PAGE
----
chinese whispers

Many of the things I learned as an interpreter are equally useful in advertising.

One such lesson is the importance of ‘back translation’ – a validation test where someone else translates your translation back into the original language.

This re-translation is the true measure of success, because it shows how well the intended message has survived communication.

Here’s an example:

Original English:

Some Japanese women believe that fairness
is more important than intelligence.

Italian translation:

Alcune donne giapponesi credono che la pelle chiara
sia più importante dell’intelligenza.

The ‘back translation’ – converting that Italian translation back into English:

Some Japanese women believe that pale skin
is more important than intelligence.

However, in the original, “fairness” refers to being evenhanded, not to skin pigmentation.

Looking back at that original, it’s easy to see how this misunderstanding occurred.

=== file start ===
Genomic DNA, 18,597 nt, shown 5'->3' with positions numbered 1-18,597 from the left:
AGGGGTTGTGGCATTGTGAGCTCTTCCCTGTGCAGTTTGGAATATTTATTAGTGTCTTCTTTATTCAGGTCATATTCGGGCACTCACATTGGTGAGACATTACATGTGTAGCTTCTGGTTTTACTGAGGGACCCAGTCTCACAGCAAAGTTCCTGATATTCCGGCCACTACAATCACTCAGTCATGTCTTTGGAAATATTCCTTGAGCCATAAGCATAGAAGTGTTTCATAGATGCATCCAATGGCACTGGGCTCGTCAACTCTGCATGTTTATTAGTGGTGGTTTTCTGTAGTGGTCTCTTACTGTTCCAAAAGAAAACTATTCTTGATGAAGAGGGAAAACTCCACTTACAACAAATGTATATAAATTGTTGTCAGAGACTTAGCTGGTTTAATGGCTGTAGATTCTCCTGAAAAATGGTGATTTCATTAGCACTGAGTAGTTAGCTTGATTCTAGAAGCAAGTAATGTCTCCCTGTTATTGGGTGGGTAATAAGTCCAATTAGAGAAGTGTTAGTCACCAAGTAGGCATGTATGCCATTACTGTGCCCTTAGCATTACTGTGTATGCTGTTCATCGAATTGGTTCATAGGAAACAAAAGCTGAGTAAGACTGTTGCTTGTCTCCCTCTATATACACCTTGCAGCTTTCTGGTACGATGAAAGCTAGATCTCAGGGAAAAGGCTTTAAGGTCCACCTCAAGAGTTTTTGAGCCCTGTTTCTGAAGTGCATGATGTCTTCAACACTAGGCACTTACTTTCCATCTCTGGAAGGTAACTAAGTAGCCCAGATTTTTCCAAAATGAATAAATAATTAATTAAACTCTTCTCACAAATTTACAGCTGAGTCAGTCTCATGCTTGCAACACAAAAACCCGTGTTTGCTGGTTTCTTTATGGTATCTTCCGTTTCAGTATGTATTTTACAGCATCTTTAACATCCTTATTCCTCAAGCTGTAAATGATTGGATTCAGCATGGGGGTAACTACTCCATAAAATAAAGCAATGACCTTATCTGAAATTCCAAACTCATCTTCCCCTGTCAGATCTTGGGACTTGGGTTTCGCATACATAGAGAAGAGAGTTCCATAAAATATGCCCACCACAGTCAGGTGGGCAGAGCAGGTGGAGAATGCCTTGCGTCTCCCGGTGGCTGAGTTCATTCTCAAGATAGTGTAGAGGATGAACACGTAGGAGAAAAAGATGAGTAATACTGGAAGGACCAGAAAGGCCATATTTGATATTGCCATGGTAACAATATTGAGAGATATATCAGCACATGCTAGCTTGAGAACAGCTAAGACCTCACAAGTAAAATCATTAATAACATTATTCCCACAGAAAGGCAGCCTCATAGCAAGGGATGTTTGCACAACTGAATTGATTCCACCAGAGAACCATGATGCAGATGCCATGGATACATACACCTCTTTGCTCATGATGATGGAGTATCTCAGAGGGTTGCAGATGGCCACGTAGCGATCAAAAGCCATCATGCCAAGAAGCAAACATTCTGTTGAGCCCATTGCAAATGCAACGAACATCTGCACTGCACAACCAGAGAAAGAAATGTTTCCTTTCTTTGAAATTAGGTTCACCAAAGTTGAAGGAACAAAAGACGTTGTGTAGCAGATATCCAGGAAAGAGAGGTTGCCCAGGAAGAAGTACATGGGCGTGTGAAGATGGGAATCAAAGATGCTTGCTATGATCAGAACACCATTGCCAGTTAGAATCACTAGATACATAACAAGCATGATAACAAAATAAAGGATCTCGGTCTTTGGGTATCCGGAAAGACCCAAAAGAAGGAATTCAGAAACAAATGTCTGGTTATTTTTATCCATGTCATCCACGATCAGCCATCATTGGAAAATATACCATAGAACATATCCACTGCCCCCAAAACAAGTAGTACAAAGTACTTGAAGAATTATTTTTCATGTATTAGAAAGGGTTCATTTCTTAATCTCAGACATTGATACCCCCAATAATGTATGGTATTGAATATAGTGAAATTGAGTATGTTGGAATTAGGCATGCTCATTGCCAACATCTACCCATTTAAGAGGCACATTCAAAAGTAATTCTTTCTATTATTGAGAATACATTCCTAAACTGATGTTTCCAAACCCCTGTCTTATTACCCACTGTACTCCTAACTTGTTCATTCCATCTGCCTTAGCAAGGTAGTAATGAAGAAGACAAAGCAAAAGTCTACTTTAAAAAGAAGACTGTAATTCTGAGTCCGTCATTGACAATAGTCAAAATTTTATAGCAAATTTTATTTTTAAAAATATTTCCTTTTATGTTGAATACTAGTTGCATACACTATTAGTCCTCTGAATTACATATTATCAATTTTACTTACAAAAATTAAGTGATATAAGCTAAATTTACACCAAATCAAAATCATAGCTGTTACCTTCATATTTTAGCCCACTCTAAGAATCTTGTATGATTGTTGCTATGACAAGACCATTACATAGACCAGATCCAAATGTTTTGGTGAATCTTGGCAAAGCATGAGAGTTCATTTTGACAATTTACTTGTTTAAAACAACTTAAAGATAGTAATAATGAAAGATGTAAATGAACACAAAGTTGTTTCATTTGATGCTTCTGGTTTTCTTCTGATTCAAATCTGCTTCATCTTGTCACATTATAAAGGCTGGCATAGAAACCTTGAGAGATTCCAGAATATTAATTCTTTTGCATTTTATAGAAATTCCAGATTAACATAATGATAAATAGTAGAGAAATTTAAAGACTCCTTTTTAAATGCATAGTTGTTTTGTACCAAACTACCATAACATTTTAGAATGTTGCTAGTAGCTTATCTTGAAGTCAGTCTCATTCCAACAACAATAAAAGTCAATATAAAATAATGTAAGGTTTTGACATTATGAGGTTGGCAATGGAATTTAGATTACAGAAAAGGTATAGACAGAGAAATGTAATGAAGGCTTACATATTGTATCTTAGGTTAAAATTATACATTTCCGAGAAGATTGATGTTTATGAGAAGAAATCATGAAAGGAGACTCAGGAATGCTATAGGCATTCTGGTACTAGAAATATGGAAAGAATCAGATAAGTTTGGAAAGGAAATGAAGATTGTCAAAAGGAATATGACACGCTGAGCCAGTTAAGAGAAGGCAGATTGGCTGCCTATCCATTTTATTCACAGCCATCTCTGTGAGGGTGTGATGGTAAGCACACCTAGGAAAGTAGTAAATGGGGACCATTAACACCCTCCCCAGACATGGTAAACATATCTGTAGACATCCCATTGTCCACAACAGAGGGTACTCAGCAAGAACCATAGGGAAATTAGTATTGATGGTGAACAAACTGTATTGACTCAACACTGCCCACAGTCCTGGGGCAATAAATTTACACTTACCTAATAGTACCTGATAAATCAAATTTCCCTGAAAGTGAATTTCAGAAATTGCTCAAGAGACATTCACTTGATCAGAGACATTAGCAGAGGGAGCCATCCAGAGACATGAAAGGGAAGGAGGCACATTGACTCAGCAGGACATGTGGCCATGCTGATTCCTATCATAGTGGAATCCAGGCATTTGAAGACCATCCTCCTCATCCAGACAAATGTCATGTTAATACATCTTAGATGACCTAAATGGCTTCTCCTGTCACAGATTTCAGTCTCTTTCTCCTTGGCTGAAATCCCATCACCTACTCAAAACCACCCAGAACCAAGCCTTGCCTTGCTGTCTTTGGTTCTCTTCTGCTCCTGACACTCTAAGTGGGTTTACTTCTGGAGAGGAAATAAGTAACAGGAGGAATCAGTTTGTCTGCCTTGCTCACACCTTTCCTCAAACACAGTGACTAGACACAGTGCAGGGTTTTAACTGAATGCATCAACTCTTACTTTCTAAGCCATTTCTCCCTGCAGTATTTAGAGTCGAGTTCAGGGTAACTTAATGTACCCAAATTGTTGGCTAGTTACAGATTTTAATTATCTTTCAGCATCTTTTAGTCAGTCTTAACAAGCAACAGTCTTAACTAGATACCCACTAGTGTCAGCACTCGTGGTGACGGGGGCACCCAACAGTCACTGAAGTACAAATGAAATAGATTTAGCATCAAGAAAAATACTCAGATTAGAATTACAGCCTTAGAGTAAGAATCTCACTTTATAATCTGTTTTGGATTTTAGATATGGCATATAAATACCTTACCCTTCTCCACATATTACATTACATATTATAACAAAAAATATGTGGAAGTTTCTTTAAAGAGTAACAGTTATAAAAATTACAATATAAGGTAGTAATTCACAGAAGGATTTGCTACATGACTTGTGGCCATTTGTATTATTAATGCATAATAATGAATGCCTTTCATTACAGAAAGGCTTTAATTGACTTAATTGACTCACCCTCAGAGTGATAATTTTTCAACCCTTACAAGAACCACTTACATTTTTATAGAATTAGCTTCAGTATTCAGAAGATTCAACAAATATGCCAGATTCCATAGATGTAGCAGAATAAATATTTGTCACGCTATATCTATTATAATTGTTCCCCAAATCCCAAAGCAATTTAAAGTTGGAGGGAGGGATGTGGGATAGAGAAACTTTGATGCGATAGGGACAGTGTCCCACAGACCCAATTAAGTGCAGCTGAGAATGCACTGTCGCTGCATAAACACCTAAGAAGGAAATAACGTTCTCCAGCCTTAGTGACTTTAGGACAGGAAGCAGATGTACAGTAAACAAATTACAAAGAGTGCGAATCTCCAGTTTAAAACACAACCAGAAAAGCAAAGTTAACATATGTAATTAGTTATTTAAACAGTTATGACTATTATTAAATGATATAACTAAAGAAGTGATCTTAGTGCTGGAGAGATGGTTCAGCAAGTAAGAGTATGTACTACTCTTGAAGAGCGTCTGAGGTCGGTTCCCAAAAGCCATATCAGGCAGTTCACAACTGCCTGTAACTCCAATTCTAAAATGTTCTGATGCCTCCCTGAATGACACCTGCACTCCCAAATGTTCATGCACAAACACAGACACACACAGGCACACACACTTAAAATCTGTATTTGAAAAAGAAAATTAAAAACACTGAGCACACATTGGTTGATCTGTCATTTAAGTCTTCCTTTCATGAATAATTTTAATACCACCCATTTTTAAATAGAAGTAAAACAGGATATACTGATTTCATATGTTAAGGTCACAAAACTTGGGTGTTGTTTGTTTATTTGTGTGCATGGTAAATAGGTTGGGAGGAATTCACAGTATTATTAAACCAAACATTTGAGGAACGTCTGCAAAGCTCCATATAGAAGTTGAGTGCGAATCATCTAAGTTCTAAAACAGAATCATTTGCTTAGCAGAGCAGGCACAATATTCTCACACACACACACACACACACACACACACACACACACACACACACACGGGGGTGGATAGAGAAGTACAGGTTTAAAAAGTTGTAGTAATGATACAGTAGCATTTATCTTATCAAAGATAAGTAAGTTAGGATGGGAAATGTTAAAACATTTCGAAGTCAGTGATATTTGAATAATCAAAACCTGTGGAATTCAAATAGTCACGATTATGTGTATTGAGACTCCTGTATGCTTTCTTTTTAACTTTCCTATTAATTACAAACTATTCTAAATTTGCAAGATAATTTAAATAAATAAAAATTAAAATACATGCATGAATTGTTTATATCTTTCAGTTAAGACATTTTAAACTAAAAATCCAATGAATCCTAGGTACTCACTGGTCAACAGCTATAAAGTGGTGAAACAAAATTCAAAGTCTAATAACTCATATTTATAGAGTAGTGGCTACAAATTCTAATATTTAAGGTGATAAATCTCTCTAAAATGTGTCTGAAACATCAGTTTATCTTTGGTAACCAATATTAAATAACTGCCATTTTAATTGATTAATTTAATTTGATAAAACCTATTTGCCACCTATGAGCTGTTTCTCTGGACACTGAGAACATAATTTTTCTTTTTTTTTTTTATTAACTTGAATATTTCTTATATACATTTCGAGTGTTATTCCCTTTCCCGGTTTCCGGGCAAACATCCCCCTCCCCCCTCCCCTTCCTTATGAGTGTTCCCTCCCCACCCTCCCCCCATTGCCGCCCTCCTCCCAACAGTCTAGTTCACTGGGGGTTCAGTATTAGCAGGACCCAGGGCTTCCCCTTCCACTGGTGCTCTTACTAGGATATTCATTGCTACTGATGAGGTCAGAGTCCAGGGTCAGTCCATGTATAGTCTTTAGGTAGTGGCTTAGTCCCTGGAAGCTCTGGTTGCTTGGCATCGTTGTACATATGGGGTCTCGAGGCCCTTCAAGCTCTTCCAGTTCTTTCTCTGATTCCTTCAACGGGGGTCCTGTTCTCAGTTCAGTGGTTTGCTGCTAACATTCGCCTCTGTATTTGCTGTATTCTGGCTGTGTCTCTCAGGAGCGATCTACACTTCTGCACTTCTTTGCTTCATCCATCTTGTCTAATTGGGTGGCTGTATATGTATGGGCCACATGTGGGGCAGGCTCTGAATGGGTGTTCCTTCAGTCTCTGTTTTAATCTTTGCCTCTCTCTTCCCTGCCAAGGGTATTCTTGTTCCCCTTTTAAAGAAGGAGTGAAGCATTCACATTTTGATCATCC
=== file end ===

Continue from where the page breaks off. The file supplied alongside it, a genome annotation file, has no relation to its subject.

But if you only saw the Italian translation, you wouldn’t have the benefit of that context.

You’d only see this contentious statement, which could easily cause offense.

And therein lies the lesson: when it comes to communication, subtle nuances can have a significant impact.

Brand interpreters

Advertisers must navigate such nuances every day, because audiences only see translations.

They never see the beautifully crafted PowerPoint slides.

They never hear the eloquent strategic rationale.

They only ever see the ads.

And if they can’t translate the messages in those ads back to what we intended to share, we’ve failed.

So how do we mitigate the dangers of nuance?

From lesson to learning

During a particularly tough back-translation test, a colleague shared some invaluable advice:

It’s amazing how such a simple change can make a world of difference.

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2 Responses to “chinese whispers”


  1. 1 britalicus March 18, 2010 at 19:16

    So true in all walks of life! Verbal communication is very little about the words actually said, and far more about body language and intonation. Same can surely be said about the ‘voice’ used in brand presentation.

    Love the blog – keep it up!

    • 2 eskimon March 18, 2010 at 23:10

      Thanks! Posts have been a little thinner recently, but only because work has been keeping me so busy, and part of that involves lots of new stuff to explore. The drafts folder is nice and full- I just need some time to polish them all up.


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